BELFAST — The U.K. government admitted effective defeat Thursday in its efforts to coax Northern Ireland politicians quickly into a new power-sharing government, dropkicking the date for the region’s next assembly election by a full year into 2024.
Thursday’s concession to reality capped months of emphatic but increasingly implausible statements by Northern Ireland Secretary Chris Heaton-Harris, who had initially claimed his hands were tied and a rapid-fire new election was unavoidable following the collapse of the region’s cross-community government in October.
A series of legislative amendments followed which extended supposed deadlines in six-week increments. All of these micro-moves have been billed as somehow calibrated to persuade the Democratic Unionists to end their obstruction of government formation at Stormont.
But the DUP — publicly committed to sabotaging Stormont until its demands on changing post-Brexit trade rules are met — hasn’t budged an inch in the face of Heaton-Harris’ threat of a speedy new Northern Ireland Assembly election. Talks between the U.K. and EU on reforming the Withdrawal Agreement’s trade protocol for Northern Ireland appear poised for a breakthrough soon. But the mooted compromises on offer may well fail to meet core DUP demands, leaving the Stormont impasse intact.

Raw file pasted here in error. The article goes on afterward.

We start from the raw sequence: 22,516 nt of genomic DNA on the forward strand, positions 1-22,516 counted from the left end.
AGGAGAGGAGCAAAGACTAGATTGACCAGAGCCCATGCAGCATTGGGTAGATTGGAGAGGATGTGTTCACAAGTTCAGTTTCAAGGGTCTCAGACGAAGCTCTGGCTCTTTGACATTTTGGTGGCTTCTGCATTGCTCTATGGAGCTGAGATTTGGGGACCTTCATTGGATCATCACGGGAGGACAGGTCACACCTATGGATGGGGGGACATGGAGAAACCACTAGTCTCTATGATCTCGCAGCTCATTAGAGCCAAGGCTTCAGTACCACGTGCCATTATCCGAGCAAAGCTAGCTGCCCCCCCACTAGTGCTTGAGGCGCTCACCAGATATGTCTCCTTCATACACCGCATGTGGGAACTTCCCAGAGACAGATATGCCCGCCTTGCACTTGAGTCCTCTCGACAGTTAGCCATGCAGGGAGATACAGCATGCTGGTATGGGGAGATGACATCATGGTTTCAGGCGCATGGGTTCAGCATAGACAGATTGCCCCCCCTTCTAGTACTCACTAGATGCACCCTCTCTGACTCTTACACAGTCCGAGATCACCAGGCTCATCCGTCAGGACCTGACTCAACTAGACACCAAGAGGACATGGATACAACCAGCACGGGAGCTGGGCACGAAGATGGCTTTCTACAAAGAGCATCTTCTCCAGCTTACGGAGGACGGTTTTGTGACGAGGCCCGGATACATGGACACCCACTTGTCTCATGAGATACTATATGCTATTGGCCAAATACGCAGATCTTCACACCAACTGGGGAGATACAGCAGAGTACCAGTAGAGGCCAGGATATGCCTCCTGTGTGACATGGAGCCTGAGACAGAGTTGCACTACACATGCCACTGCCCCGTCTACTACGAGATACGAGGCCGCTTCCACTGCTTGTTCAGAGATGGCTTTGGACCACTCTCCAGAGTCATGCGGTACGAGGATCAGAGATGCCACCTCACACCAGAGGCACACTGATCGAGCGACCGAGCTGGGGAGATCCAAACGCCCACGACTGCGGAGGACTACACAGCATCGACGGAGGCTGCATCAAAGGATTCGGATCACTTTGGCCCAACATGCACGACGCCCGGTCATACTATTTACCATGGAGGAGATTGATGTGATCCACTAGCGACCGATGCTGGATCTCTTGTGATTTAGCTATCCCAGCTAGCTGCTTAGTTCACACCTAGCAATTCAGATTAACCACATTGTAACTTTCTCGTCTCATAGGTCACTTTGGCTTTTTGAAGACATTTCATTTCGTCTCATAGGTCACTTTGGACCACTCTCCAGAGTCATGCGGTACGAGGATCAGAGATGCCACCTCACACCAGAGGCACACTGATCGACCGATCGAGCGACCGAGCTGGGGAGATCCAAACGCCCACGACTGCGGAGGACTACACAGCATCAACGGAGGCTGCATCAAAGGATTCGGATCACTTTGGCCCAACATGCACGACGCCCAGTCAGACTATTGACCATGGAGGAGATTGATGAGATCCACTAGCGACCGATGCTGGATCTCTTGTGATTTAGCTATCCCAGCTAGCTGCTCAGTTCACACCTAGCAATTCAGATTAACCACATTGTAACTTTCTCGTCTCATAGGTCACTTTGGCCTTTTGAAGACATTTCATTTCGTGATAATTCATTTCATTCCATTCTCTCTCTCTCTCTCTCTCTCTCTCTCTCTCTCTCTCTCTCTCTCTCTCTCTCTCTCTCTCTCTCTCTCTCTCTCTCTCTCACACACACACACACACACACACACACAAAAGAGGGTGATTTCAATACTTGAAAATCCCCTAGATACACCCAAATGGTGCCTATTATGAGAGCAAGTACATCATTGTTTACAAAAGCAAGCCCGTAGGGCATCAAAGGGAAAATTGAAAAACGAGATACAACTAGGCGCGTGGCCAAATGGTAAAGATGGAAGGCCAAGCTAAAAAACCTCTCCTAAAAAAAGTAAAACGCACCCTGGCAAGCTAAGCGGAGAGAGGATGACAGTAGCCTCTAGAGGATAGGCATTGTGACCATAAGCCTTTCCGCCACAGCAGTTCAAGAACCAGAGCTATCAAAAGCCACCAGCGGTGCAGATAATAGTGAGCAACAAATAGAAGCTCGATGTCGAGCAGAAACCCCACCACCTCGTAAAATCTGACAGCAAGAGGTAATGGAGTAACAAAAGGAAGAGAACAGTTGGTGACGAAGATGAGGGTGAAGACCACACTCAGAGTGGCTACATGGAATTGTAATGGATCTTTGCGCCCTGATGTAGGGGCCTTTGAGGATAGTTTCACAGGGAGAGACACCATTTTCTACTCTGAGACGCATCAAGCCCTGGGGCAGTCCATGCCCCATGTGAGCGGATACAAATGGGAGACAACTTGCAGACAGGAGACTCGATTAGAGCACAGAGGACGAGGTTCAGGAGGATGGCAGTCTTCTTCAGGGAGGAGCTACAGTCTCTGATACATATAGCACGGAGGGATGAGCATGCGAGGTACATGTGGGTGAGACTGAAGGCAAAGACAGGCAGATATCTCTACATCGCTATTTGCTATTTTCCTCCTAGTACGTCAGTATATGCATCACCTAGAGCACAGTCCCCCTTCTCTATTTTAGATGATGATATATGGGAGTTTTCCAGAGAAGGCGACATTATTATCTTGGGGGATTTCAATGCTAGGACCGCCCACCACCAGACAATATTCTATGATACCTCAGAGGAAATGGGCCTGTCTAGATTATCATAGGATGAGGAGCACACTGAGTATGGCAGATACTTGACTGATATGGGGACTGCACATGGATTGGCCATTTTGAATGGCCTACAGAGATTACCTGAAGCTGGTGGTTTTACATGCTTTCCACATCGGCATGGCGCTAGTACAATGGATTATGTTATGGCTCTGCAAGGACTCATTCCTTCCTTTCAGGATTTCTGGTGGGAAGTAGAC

“After considering my options, and engaging widely in Northern Ireland, I know that an election in the coming weeks will not be helpful or welcome,” Heaton-Harris said in a statement issued as he introduced new amending legislation that will shift his current election “deadline” of April 13 by 52 weeks.
Heaton-Harris said this move would “create more time for the parties to work together and return to government.”
He noted that the revised rules, scheduled to pass all Commons stages by February 22, would mean he now will not be legally obliged to set a new Northern Ireland Assembly election date until January 18, 2024. Under this new arithmetic, if the DUP hadn’t relented by then, the vote itself would not have to happen for another 12 weeks, up to April 11, 2024.
If such an election ever does happen, it would effectively re-run the May 2022 vote that the Democratic Unionists narrowly lost to their Irish republican arch-rivals, Sinn Féin. Far from fearing such a vote, DUP leaders have told POLITICO they would relish a second chance in hopes of regaining at least some of that lost ground.
Sinn Féin currently holds 27 seats in the mothballed assembly, the DUP has 25. The biggest party is entitled to the top power-sharing post of first minister, a position long possessed by the DUP and never held by Sinn Féin.
But few political number-crunchers, including within DUP ranks, see a clear path for the Democratic Unionists to regain their previous position as the largest assembly party. In the event that the DUP did draw level in the number of seats, Sinn Féin still would hold the likely tie-breaker with a higher share of the popular vote.